Poetry by Jeff Green


As I walk

by cricketjeff on July 17, 2008.  © Jeff Green, All rights reserved

I must walk beside my mistress, on the way to see the moon.
      There’s a road beside her castle in the sky.
When you’ve crossed the bridge of crystal you’ll be there so very soon
      But be sure to ring ahead she’s rather shy.
In the castle we are crossing live the maidens of the night,
Who must roam across the milky way to give the stars their light.

My mistress is a supplicant who’ll ask the moon for love,
     She has fallen for a poet’s rhyming words.
So she’s dreamed the magic roadway to her goddess up above
     And she walks beside me singing to the birds.
When you’ve fallen for a poet there’s so little you can do,
Just dream that you can ask the moon to intercede for you.
Now she’s sitting with her goddess, sipping nectar, drinking wine
     And she’s asking that her poet falls for her.
Then the goddess tells her kindly just to look out for a sign
     That the rhymer has a heart he can confer.
As I eat the magic grasses that are washed by lunar springs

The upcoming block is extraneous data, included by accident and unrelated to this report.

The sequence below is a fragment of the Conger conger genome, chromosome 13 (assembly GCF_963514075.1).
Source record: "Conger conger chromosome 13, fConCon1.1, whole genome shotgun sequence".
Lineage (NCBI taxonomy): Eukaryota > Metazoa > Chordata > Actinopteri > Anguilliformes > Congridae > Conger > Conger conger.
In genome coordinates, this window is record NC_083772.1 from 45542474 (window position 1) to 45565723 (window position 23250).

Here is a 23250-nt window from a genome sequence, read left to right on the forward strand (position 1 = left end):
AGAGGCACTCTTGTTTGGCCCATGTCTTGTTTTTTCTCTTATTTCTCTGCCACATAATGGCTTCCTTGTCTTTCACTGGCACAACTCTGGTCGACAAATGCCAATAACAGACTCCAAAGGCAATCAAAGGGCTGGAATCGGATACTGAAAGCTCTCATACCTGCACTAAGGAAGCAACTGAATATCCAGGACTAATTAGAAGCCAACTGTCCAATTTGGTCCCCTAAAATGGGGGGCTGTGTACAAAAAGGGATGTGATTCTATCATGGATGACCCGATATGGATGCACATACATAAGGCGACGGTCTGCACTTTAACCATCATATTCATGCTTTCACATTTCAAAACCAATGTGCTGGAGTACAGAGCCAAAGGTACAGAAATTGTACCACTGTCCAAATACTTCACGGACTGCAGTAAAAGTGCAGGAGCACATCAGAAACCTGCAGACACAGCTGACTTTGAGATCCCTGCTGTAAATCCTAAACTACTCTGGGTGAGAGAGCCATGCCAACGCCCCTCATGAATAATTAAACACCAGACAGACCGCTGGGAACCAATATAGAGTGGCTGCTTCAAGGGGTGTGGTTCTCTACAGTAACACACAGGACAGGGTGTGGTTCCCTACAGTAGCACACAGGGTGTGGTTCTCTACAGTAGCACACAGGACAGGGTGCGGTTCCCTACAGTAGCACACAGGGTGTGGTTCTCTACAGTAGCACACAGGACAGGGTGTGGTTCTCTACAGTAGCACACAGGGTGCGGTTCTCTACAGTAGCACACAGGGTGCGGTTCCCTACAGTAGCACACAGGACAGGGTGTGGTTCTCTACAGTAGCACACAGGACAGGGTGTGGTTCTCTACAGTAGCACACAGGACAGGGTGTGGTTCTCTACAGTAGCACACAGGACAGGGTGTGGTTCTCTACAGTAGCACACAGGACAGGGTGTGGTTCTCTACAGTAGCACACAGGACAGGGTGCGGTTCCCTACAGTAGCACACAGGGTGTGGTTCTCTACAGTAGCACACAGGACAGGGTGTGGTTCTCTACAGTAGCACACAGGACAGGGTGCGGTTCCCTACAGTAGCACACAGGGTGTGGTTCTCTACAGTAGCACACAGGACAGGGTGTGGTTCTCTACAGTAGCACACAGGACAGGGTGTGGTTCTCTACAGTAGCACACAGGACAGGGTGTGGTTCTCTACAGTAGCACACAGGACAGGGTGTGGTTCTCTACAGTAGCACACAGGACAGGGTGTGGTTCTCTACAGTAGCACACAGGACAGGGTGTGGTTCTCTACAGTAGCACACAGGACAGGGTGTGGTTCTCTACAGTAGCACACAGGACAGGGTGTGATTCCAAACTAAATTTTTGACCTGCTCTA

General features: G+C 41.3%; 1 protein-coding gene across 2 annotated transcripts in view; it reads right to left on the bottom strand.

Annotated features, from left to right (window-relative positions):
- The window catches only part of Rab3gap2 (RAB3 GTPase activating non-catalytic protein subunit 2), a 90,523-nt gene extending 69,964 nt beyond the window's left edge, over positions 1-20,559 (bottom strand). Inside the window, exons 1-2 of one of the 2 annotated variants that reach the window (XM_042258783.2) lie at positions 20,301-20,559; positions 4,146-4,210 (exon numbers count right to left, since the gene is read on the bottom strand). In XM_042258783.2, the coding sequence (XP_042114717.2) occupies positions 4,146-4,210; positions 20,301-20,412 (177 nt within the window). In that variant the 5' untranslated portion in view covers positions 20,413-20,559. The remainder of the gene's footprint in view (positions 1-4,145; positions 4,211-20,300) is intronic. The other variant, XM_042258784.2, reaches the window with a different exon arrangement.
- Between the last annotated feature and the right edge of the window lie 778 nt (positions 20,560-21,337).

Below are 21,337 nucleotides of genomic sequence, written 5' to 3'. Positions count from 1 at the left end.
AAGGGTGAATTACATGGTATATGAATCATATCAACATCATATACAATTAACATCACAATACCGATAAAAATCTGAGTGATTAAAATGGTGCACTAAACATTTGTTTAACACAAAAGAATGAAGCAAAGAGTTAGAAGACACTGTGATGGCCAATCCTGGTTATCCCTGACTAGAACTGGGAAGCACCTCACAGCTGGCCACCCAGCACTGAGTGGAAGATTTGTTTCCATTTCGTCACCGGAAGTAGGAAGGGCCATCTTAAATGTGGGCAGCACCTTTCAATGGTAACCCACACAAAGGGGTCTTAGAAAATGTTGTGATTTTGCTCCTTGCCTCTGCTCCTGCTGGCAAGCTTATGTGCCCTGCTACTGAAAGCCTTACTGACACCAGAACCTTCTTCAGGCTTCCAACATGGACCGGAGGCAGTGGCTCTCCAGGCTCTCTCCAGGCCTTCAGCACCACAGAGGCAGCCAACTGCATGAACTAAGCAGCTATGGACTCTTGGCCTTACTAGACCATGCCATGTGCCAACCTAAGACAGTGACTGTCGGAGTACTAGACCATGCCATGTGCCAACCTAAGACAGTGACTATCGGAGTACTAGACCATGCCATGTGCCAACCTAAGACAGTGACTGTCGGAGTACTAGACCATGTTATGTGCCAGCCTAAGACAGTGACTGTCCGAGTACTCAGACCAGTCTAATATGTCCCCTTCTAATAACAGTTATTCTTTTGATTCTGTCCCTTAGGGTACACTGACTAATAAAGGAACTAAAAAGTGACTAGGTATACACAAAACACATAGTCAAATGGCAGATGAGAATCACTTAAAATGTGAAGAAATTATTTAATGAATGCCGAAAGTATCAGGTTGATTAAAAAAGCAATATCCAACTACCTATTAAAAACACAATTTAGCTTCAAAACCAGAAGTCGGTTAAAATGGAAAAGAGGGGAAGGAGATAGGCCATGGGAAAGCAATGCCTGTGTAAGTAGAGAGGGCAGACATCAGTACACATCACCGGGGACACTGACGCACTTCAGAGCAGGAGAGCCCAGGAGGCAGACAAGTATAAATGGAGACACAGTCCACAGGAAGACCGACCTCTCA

I feel tingling in my backbone where I’m growing mighty wings.
Now my mistress mounts me calmly and I fly her back to bed,
     Where her hair is spread like laughter on the sheet.
There’s the song of stars and moonlets softly ringing in her head
     And a feeling that her mission is complete,
And she wakes up in the morning to a sonnet and a rose,
That were left there by a poet with a lovesong to compose.

Author notes

The picture is a contest prompt and is from


Just a brief note on form, on a suggestion from Sue Cardwell I have separated the couplets from my ababcc sixaines here to see if that makes the verse appear less intimidating, I would welcome comments on that. I decided I didn’t like it, I have now indented the shorter lines, see how that works.

The meter is based on what I call “extended ballad measure” (alternating iambic heptameter/iambic pentameter) save that each line starts with an anapaest rather than an iamb and the couplets consist of a pair of heptameteric lines.

I’ve used the sixaines a couple of times lately (I borrowed them from Shakespeare ) but the exact meter is new to me so comments on that too are especially welcome